Accounting Principles

Measurement (ARMC).

There are four accounting principles that provide you guidance with regard to the measurement of financial transactions.

Accounting Period - accounting information is measured for a particular period

Revenue Recognition - We recognise revenue in the period in which it is earned

Matching - we match expenses to the same time period to the revenue they helped earn

Cost - we record items at their cost

The Income Statement will help you remember the first three Accounting Principles

Income statement

For the Period Ended 30th June 20xx (Accounting Period)

Revenue (Revenue Recognition)

Less Expenses (Matching)

Equals Profit

Then you should also be able to remember that expenses will be recorded at their cost.

Context (PEG)

There are three accounting principles that provide you with guidance of the context of the measurement

Prudence (also known as the doctrine of conservatism)

Entity - ensure you only record information relevant to the entity for which you are recording (e.g don't record the owners assets as though they were part of the assets of the business)

Going Concern - Recording of values is under the assumption that the business will continue to operate (i.e it is a going concern). If there is concern that the business may cease to operate we may need to value assets at different values.

This is a detailed example of the Prudence Principle. For example assets are valued at the lower of their cost or their Net Realisable Value.

Reporting Principles (aka Qualitative Characteristics of Accounting Information)


Comparable - they are easy to compare between one period and another. They are comparable between one entity and another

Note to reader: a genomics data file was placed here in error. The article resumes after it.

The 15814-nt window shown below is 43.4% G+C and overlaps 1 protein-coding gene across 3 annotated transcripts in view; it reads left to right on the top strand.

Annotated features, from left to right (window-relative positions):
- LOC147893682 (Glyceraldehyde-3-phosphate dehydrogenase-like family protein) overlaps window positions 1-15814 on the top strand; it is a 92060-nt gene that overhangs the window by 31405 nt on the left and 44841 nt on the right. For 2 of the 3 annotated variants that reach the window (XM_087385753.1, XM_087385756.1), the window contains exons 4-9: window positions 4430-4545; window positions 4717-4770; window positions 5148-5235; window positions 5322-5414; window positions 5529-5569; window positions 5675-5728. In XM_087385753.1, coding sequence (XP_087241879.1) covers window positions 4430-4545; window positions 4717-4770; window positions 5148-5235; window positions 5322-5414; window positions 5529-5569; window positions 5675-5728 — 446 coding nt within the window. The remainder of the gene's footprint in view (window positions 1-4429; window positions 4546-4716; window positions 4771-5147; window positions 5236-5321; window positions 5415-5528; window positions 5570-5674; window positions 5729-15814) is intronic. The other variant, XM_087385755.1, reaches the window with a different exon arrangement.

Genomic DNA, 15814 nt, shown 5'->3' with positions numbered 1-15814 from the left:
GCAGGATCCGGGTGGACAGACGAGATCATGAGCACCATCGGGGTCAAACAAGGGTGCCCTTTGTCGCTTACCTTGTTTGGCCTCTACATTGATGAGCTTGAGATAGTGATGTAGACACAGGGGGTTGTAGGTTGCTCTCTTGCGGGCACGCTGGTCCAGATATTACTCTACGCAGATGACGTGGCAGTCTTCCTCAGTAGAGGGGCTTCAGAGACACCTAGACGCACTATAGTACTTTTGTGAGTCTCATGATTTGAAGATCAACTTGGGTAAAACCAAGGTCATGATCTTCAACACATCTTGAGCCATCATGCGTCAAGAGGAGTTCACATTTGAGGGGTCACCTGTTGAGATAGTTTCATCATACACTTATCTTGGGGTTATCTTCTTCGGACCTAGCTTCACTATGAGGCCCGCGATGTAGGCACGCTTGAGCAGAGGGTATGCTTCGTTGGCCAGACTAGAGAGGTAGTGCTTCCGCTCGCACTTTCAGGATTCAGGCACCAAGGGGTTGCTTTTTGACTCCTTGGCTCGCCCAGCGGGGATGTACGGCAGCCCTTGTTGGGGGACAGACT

Relevant - the information reported is relevant for comparing understanding the financial performance of the organisation

Understandable - the reports can be understood by someone with accounting knowledge

Material - don't get hung up on the small stuff

AND the information in the reports is reliable. This means that the information is

Faithful Representation. We can rely that the information reported in the financial statements accurately reflects the financial performance and the financial position of the entity. So the information must be free from (material) errors, it must be complete (for example all transactions and events are included) and it must be neutral (there has been no bias in decisions regarding how transactions are treated)

Verifiable. This is a recently added principle and has come to cover the increasing complexity of business and measurement. Many items take some form of calculation to establish their value. For instance items are subject to estimation (Bad Debt Expense) and Allocation (Depreciation Expense). Would other suitably skilled people arrive at the same answers.


There are constraints on reporting financial information that stop the information from being perfect and we must work out the appropriate balance between the perfection and these constraints. The constraints are

Time: Financial Reports need to come out in a timely manner and that means some items must be subject to estimation (e.g. Bad Debt expense).

Cost: We need to ensure that the cost of increased precision is outweighed by the increased benefit. The principle of materiality also comes into play here.